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diagnostics - Chapter 10 More diagnostics Timothy Hanson...

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Chapter 10: More diagnostics Timothy Hanson Department of Statistics, University of South Carolina Stat 704: Data Analysis I 1 / 29
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PRESS p criterion PRESS p = n X i =1 ( Y i - ˆ Y i ( i ) ) 2 = n X i =1 e i 1 - h ii 2 ! , where ˆ Y i ( i ) is the fitted value at x i with the ( x i , Y i ) omitted. This is leave-one-out prediction error. The smaller, the better. Having PRESS p SSE p supports the validity of the model with p predictors (p. 374). Note that always PRESS p > SSE p , but when they’re (reasonably) close, that means that there are not just a handful of points driving all inference. 2 / 29
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9.5 Caveats for automated procedures proc reg can give you the the, say, three best subsets according to C p containing one variable, two variables, etc. Need to define interactions & quadratic terms by hand. Cannot do it heirarchically. Best to do when number of predictors is small to moderate. proc glmselect does a great job with stepwise procedures but cannot do best subsets. Good to use when there’s lots of predictors. There is no “best” way to search for good models. There may be several “good” models. If you use the same data to estimate the model and choose the model, the regression effects are biased ! This leads to the idea of data splitting; one portion of the data is the training data and the other portion is the validation set (Section 9.6, p. 372). PRESS p can also be used. 3 / 29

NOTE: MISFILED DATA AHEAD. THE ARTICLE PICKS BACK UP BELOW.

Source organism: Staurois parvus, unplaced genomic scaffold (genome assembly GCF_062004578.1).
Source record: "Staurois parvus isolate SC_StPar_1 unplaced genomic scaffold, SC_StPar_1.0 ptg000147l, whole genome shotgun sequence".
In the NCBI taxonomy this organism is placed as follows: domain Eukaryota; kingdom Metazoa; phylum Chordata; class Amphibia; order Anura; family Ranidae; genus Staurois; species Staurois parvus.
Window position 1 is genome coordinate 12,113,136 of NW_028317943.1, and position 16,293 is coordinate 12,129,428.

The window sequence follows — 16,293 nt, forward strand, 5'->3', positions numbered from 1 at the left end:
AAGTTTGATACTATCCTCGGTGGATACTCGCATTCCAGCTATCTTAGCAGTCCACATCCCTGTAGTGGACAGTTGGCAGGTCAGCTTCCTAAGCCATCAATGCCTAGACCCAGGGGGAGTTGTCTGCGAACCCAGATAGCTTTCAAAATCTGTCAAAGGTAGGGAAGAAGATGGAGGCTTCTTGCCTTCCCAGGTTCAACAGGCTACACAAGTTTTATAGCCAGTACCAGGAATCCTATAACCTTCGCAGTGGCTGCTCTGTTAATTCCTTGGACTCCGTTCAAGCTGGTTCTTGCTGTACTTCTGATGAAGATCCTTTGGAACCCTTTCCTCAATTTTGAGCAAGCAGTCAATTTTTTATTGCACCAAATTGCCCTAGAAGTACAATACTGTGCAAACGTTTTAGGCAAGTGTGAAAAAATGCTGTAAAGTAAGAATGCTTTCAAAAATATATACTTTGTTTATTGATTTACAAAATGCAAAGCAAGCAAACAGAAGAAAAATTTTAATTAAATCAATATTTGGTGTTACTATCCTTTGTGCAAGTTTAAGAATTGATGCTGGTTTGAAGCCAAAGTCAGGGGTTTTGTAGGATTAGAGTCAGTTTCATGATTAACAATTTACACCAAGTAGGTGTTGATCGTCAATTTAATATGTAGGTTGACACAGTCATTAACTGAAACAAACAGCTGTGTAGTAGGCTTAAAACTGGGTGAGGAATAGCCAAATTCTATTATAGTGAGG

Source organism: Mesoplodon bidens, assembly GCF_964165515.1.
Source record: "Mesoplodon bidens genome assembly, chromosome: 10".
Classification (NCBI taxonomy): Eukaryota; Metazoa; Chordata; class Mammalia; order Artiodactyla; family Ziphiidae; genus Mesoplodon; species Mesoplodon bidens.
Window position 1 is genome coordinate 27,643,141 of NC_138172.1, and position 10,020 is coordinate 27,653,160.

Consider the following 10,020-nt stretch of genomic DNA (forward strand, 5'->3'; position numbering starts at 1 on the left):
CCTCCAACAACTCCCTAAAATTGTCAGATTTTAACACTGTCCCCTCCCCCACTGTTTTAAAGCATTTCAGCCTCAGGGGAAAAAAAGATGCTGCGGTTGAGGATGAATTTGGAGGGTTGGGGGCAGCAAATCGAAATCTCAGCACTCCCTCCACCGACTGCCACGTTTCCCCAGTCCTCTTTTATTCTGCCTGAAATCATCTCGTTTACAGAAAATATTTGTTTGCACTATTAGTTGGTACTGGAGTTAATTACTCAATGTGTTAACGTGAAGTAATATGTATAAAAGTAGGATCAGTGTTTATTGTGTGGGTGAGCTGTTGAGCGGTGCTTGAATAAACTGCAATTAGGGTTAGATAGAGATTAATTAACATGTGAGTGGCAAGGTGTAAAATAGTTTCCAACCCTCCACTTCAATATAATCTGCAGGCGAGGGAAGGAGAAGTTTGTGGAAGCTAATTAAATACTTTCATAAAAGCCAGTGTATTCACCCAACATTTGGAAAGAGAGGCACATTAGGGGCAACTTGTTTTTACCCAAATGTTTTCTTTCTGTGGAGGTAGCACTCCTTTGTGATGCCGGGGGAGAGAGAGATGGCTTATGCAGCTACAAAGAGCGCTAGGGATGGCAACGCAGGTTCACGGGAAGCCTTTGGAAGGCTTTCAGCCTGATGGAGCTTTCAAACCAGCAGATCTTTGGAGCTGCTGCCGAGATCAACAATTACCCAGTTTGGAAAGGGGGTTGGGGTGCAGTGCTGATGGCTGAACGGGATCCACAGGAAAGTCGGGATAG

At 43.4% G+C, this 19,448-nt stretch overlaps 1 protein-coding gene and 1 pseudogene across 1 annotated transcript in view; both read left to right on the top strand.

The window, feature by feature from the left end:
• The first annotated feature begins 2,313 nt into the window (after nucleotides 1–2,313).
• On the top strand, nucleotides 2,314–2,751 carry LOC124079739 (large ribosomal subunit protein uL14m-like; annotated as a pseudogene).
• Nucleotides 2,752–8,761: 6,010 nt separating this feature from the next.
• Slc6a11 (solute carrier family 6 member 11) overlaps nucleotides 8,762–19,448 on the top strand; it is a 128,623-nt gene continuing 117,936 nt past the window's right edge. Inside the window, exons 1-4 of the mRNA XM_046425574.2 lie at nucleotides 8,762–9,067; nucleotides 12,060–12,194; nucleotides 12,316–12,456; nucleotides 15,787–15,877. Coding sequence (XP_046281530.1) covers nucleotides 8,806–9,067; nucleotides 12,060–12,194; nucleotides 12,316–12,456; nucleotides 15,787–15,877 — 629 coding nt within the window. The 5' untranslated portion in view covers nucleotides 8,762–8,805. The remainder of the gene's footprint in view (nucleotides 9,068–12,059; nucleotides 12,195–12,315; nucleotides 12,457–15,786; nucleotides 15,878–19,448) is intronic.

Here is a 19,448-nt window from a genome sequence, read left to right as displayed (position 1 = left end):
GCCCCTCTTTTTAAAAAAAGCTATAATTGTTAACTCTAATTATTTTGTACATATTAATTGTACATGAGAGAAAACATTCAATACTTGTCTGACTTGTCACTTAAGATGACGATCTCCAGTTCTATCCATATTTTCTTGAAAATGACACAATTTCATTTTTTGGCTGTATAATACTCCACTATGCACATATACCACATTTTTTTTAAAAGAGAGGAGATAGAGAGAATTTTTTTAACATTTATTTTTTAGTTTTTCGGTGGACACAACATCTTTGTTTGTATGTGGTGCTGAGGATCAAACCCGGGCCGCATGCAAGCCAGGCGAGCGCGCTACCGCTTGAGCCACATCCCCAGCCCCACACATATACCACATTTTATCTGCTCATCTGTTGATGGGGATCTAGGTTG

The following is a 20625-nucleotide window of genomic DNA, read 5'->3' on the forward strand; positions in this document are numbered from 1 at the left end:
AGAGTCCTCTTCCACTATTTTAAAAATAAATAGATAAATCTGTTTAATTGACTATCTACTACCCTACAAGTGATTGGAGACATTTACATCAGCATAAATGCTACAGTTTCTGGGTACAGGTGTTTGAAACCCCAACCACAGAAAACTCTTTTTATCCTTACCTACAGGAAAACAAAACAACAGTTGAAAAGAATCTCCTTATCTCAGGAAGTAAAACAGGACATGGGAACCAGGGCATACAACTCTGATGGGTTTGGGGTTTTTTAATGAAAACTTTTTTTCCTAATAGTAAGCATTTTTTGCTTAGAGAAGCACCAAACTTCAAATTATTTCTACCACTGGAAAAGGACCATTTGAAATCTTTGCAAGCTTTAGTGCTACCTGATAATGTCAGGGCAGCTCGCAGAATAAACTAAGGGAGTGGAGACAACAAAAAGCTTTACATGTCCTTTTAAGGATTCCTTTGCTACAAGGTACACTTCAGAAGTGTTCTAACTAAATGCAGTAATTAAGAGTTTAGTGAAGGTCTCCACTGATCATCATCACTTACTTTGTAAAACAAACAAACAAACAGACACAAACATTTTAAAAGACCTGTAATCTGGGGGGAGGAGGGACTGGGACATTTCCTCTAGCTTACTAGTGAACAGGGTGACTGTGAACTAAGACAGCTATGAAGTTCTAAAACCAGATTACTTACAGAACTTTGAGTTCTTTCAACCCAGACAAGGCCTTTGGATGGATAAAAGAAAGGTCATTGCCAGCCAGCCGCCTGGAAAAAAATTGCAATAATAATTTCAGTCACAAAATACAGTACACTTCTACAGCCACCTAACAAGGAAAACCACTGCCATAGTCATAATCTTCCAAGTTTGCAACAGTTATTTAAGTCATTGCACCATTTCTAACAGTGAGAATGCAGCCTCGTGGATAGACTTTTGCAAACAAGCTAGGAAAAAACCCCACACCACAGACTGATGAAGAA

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Diagnostics we have already discussed Residuals e i vs. each x 1 , . . . , x k and e i vs. ˆ Y i . Normal probability plot of e 1 , . . . , e n . Y i vs. ˆ Y i . What to look for? VIF j for j = 1 , . . . , k . Now we’ll discuss added variable plots, leverages, dffits, and Cook’s distance. 4 / 29
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10.1 Added variable plots Residuals e i versus predictors can show whether a predictor may need to be transformed or whether we should add a quadratic term. We can omit the predictor from the model and plot the residuals e i versus the predictor to see if the predictor explains residual variability. Your book suggests doing this for interactions. An added variable plot refines this idea. Answers question: Does x j explain any residual variability once the rest of the predictors are in the model? 5 / 29
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10.1 Added variable plots Consider a pool of predictors x 1 , . . . , x k . Let’s consider predictor x j where j = 1 , . . . , k . Regress Y i vs. all predictors except x j , call the residuals e i ( Y | x - j ). Regress x j vs. all predictors except x j , call the residuals e i ( x j | x - j ). The added variable plot for x j is e i ( Y | x - j ) vs. e i ( x j | x - j ). The least squares estimate b j obtained from fitting a line (through the origin) to the plot is the same as one would get from fitting the full model Y i = β 0 + β 1 x i 1 + · · · β k x ik + i (Christensen, 1996). Gives an idea of the functional form of x j : a transformation in x j should mimic the pattern seen in the plot; the methods of Section 3.9 apply.
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